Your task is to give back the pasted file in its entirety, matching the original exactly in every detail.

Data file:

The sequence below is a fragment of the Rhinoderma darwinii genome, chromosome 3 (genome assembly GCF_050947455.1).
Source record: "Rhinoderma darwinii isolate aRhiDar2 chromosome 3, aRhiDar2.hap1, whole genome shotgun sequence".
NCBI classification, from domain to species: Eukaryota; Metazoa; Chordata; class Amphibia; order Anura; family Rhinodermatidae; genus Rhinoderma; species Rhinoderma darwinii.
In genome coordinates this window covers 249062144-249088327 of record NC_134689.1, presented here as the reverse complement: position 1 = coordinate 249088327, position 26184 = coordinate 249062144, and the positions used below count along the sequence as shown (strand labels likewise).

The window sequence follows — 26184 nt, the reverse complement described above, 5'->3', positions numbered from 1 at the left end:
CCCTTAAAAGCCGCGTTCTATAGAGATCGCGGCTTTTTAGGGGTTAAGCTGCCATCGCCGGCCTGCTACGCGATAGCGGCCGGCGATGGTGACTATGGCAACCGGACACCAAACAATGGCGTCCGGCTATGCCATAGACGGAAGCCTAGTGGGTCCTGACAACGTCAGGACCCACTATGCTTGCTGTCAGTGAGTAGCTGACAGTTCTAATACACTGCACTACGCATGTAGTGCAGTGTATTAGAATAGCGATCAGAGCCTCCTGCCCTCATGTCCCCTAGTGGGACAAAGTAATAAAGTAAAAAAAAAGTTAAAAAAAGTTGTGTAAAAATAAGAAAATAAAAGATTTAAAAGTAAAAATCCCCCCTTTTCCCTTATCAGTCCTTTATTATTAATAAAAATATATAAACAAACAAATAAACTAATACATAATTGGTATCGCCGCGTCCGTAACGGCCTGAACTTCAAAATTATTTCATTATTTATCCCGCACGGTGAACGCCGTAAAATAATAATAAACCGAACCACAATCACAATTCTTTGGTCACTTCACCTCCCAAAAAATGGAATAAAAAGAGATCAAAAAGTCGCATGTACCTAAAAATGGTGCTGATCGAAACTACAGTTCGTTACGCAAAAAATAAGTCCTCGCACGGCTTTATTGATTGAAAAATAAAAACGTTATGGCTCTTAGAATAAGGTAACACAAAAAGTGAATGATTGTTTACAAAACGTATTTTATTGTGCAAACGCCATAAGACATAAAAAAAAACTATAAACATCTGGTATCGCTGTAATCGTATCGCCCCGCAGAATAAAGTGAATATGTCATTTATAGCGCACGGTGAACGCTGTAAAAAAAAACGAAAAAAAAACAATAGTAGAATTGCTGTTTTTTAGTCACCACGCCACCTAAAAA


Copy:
The sequence below is a fragment of the Rhinoderma darwinii genome, chromosome 3 (genome assembly GCF_050947455.1).
Source record: "Rhinoderma darwinii isolate aRhiDar2 chromosome 3, aRhiDar2.hap1, whole genome shotgun sequence".
NCBI classification, from domain to species: Eukaryota; Metazoa; Chordata; class Amphibia; order Anura; family Rhinodermatidae; genus Rhinoderma; species Rhinoderma darwinii.
In genome coordinates this window covers 249062144-249088327 of record NC_134689.1, presented here as the reverse complement: position 1 = coordinate 249088327, position 26184 = coordinate 249062144, and the positions used below count along the sequence as shown (strand labels likewise).

The window sequence follows — 26184 nt, the reverse complement described above, 5'->3', positions numbered from 1 at the left end:
CCCTTAAAAGCCGCGTTCTATAGAGATCGCGGCTTTTTAGGGGTTAAGCTGCCATCGCCGGCCTGCTACGCGATAGCGGCCGGCGATGGTGACTATGGCAACCGGACACCAAACAATGGCGTCCGGCTATGCCATAGACGGAAGCCTAGTGGGTCCTGACAACGTCAGGACCCACTATGCTTGCTGTCAGTGAGTAGCTGACAGTTCTAATACACTGCACTACGCATGTAGTGCAGTGTATTAGAATAGCGATCAGAGCCTCCTGCCCTCATGTCCCCTAGTGGGACAAAGTAATAAAGTAAAAAAAAAGTTAAAAAAAGTTGTGTAAAAATAAGAAAATAAAAGATTTAAAAGTAAAAATCCCCCCTTTTCCCTTATCAGTCCTTTATTATTAATAAAAATATATAAACAAACAAATAAACTAATACATAATTGGTATCGCCGCGTCCGTAACGGCCTGAACTTCAAAATTATTTCATTATTTATCCCGCACGGTGAACGCCGTAAAATAATAATAAACCGAACCACAATCACAATTCTTTGGTCACTTCACCTCCCAAAAAATGGAATAAAAAGAGATCAAAAAGTCGCATGTACCTAAAAATGGTGCTGATCGAAACTACAGTTCGTTACGCAAAAAATAAGTCCTCGCACGGCTTTATTGATTGAAAAATAAAAACGTTATGGCTCTTAGAATAAGGTAACACAAAAAGTGAATGATTGTTTACAAAACGTATTTTATTGTGCAAACGCCATAAGACATAAAAAAAAACTATAAACATCTGGTATCGCTGTAATCGTATCGCCCCGCAGAATAAAGTGAATATGTCATTTATAGCGCACGGTGAACGCTGTAAAAAAAAACGAAAAAAAAACAATAGTAGAATTGCTGTTTTTTAGTCACCACGCCACCTAAAAA